The property owner's duty of care may differ based on the legal status of the visitor. Reasonable steps must be taken to protect invitees, such as customers in a store; licensees, who enter a property at the owner's consent for their own purpose; and social guests. The fourth group, trespassers, cannot hold an owner liable for injuries they incur since there is no promise implied to them. However, owners should warn about injury when setting up artificial conditions on the property that have the ability to cause harm.

The "baseball doctrine" is changing

New York sports fans that go to Yankees or Mets games are hoping to get their chance at a foul ball. However, when the foul ball is a screaming line drive, it presents a danger to fans. In the past, fans were without any remedy if they were injured by a foul ball.

Now, courts may possibly be changing the long-held legal doctrine that fans assume the risk of injury when they buy a ticket to a baseball game. The fact that teams are installing protective netting at stadiums shows that there is more of a risk than initially thought and that the teams are beginning to assume the responsibility for preventing these injuries.

Business owners may be liable for viruses, pathogens

Those in New York following coverage of the coronavirus may be concerned about how the virus may affect businesses. The city of Wuhan, China, is on lockdown, and many businesses are no longer allowed to operate to prevent the virus from spreading. Though the virus isn't considered to be a big threat yet in the United States, businesses may want to be prepared should a viral illness spread in the country.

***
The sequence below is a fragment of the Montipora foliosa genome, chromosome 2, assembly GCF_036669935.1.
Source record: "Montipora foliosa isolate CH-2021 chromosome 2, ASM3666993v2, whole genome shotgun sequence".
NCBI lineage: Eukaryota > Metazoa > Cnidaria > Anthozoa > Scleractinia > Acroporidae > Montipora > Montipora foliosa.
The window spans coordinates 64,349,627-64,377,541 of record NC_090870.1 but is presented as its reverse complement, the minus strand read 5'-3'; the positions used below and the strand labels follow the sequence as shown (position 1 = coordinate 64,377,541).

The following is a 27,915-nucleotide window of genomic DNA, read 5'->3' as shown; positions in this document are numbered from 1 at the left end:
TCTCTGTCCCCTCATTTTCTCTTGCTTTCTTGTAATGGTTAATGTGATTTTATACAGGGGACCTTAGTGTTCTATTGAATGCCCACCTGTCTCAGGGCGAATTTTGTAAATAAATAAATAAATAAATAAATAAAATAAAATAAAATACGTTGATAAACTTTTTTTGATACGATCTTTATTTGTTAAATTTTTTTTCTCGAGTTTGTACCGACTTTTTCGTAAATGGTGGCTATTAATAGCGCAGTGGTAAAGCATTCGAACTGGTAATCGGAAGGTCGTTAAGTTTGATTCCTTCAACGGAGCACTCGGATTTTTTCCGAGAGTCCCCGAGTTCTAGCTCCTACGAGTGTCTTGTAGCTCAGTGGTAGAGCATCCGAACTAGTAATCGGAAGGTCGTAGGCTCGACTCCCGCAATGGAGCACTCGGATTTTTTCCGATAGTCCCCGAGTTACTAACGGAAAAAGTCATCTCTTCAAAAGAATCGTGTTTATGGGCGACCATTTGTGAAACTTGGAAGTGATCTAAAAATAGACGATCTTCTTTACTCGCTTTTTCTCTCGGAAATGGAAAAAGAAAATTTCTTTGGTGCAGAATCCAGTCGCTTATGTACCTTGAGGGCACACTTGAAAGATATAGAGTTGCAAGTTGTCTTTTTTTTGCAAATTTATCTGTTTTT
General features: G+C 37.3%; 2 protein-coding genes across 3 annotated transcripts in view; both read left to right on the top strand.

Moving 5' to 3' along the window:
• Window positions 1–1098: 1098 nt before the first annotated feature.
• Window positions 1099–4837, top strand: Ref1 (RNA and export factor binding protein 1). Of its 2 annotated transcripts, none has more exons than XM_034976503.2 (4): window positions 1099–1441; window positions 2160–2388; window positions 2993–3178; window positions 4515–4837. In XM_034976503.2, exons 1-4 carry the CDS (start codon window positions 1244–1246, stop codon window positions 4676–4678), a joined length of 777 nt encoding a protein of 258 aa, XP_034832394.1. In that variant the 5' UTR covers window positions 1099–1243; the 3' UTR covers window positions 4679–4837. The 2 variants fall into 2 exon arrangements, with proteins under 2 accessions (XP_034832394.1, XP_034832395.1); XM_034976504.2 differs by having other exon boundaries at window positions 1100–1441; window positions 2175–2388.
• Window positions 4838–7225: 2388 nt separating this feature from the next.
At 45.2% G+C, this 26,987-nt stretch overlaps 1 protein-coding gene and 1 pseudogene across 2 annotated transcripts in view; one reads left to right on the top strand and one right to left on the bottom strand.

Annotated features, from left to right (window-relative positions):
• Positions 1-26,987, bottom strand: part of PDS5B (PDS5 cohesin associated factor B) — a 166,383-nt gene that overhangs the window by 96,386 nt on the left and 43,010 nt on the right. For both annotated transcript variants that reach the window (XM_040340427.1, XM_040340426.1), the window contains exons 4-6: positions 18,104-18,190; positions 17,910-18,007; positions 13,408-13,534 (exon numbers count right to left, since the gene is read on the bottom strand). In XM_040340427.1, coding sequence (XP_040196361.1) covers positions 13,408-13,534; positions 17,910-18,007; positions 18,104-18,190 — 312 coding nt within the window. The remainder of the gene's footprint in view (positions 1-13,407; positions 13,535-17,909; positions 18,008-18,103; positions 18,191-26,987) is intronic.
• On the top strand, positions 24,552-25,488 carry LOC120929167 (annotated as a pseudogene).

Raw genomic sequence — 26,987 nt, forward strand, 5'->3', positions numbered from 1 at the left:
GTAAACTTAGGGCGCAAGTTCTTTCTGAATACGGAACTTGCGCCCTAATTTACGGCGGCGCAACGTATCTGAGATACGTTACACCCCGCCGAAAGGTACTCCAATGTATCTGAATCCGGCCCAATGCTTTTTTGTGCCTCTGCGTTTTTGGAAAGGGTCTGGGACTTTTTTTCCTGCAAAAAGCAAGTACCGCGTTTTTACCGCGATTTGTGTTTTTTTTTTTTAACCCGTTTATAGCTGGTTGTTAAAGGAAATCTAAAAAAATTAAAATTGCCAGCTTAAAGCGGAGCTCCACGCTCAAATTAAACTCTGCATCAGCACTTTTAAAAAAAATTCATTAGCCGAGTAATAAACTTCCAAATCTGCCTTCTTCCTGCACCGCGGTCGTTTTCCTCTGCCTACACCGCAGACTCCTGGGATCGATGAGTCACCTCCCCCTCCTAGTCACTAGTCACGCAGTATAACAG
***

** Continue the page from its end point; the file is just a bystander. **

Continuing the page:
Businesses that may be required to shut down for a period of time will lose money during the period. Obtaining Business Interruption insurance and Contingent Business Interruption insurance can help cover these losses. These two types of insurance cover both contamination of the property by a pathogen and monetary losses that result from supply chain disruptions due to a pathogen.

Who is liable in a New York tour bus accident?

Tour buses can be a great way to see New York City. Overall, it's a safe way to see the city, especially if you cannot walk long distances unaided. However, despite the relative safety of tour buses, accidents can happen.

If you or a loved one has been injured on a tour bus, it is important that you consider making a legal claim for damages. It's likely that significant pain and suffering was caused as the result of the accident, and you may also have had to pay significant medical bills for hospital treatment. In order to be successful in making a personal injury claim in New York, it is necessary to show that another party was liable. The following are some of the possible parties that could be held liable after a tour bus accident.

Man hurt in baseball game assault settles premises liability case

In New York, people might think that premises liability cases stem from slip-and-fall accidents or dangerous property conditions and little else. However, there are many reasons why a premises liability lawsuit can be filed. An example is a man who was physically assaulted at a Major League Baseball playoff game and suffered a traumatic brain injury.

After a playoff game in Los Angeles in 2015 between the New York Mets and Los Angeles Dodgers, a man was beaten by two other attendees. The man had filed a lawsuit in 2017 against the Dodgers and the people who attacked him. The case was recently settled. He and his wife said the Dodgers were negligent and responsible for him being assaulted, that he suffered emotional distress, that there was premises liability and other claims.